"Drive Out Rubbish".
Executive Director Arnold Tsunga of imbabwe Lawyers for Human Rights told
reporter Chinedu Offor of VOA's Studio 7 for Zimbabwe that Harare would keep
ignoring calls for more aid to those displaced and impoverished by its
policies unless it is threatened with sanctions for "acts bordering on
crimes against humanity," as he put it.
Although Mr. Egeland's visit raised hope in some quarters, civil society
organizations said he failed to resolve questions about aid delivery and the
role of local NGOs.
Spokesman Fambai Ngirande of the National Association of Non-Governmental
Organisations told reporter Patience Rusere of VOA's Studio 7 for Zimbabwe
why his group felt somewhat let down by Mr. Egeland's fact-finding mission.
[ This report does not necessarily reflect the views of the United Nations]
JOHANNESBURG, 7 Dec 2005 (IRIN) - UN Emergency Relief Coordinator Jan
Egeland has told South Africa that Africa should be "more outspoken on
In an interview with IRIN after his meeting on Wednesday with Sue van der
Merwe, South Africa's deputy minister for foreign affairs, Egeland said, "We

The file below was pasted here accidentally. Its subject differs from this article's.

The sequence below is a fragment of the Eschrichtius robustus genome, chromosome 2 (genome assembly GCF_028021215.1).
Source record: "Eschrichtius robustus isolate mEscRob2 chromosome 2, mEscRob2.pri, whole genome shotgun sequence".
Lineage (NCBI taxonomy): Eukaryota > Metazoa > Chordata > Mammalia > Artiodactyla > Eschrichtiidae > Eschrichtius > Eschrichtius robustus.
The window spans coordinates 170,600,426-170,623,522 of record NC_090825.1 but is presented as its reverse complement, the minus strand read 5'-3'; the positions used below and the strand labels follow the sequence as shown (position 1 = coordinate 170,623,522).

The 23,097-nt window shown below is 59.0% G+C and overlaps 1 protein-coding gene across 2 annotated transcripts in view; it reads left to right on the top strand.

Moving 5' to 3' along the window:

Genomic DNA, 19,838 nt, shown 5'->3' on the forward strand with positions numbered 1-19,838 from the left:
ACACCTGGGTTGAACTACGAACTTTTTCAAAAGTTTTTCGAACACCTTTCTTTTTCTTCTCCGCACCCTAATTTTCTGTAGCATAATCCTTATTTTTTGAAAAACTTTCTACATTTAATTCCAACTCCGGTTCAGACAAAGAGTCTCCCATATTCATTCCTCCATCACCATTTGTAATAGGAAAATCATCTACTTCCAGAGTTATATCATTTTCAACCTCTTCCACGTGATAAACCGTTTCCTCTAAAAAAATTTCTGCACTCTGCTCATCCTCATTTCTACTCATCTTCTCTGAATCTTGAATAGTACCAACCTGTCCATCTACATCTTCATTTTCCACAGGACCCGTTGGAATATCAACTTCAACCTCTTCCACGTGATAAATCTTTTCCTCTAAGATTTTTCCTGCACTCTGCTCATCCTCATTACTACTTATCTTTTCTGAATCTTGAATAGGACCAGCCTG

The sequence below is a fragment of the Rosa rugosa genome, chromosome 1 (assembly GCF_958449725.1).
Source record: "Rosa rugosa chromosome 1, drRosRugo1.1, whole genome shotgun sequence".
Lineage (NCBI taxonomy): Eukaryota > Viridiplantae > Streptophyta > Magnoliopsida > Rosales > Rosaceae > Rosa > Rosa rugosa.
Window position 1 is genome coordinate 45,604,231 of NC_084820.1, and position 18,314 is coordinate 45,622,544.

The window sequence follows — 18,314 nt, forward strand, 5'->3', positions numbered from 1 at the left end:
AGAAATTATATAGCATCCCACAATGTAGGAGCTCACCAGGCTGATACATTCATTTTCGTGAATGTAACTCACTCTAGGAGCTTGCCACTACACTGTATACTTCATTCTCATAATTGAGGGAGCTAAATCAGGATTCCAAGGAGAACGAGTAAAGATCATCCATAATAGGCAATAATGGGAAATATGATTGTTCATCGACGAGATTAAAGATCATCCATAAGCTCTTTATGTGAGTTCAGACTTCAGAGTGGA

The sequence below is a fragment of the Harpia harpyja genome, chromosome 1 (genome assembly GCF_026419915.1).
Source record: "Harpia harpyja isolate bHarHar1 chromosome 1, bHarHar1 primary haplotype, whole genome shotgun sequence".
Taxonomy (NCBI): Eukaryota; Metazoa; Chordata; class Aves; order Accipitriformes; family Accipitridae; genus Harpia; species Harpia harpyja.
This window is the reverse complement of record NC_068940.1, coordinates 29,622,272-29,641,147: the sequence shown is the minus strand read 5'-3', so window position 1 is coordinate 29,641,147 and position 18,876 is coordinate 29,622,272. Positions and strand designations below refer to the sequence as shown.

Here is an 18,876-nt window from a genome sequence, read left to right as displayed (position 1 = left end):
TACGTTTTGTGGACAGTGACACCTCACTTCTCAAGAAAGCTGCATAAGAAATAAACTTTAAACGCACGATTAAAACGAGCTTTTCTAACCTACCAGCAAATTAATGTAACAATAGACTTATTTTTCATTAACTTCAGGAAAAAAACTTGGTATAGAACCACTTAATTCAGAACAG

told them that each time it must not be Europe or any other western country
raising issues [around] Zimbabwe."
The African Union has been taken to task by human rights bodies for its
failure to criticise the Zimbabwean government's controversial clean-up
campaign, Operation Murambatsvina, which left more than 700,000 people
homeless or without a livelihood when it started in mid-May.
Earlier in the week, the UN envoy visited people affected by the "eviction
campaign" in the capital, Harare, during a five-day fact-finding mission to
Egeland told IRIN that the UN had begun constructing temporary and permanent
shelters for those left homeless by the campaign, but admitted that donors
had been "reluctant" to fund construction, citing government's insistence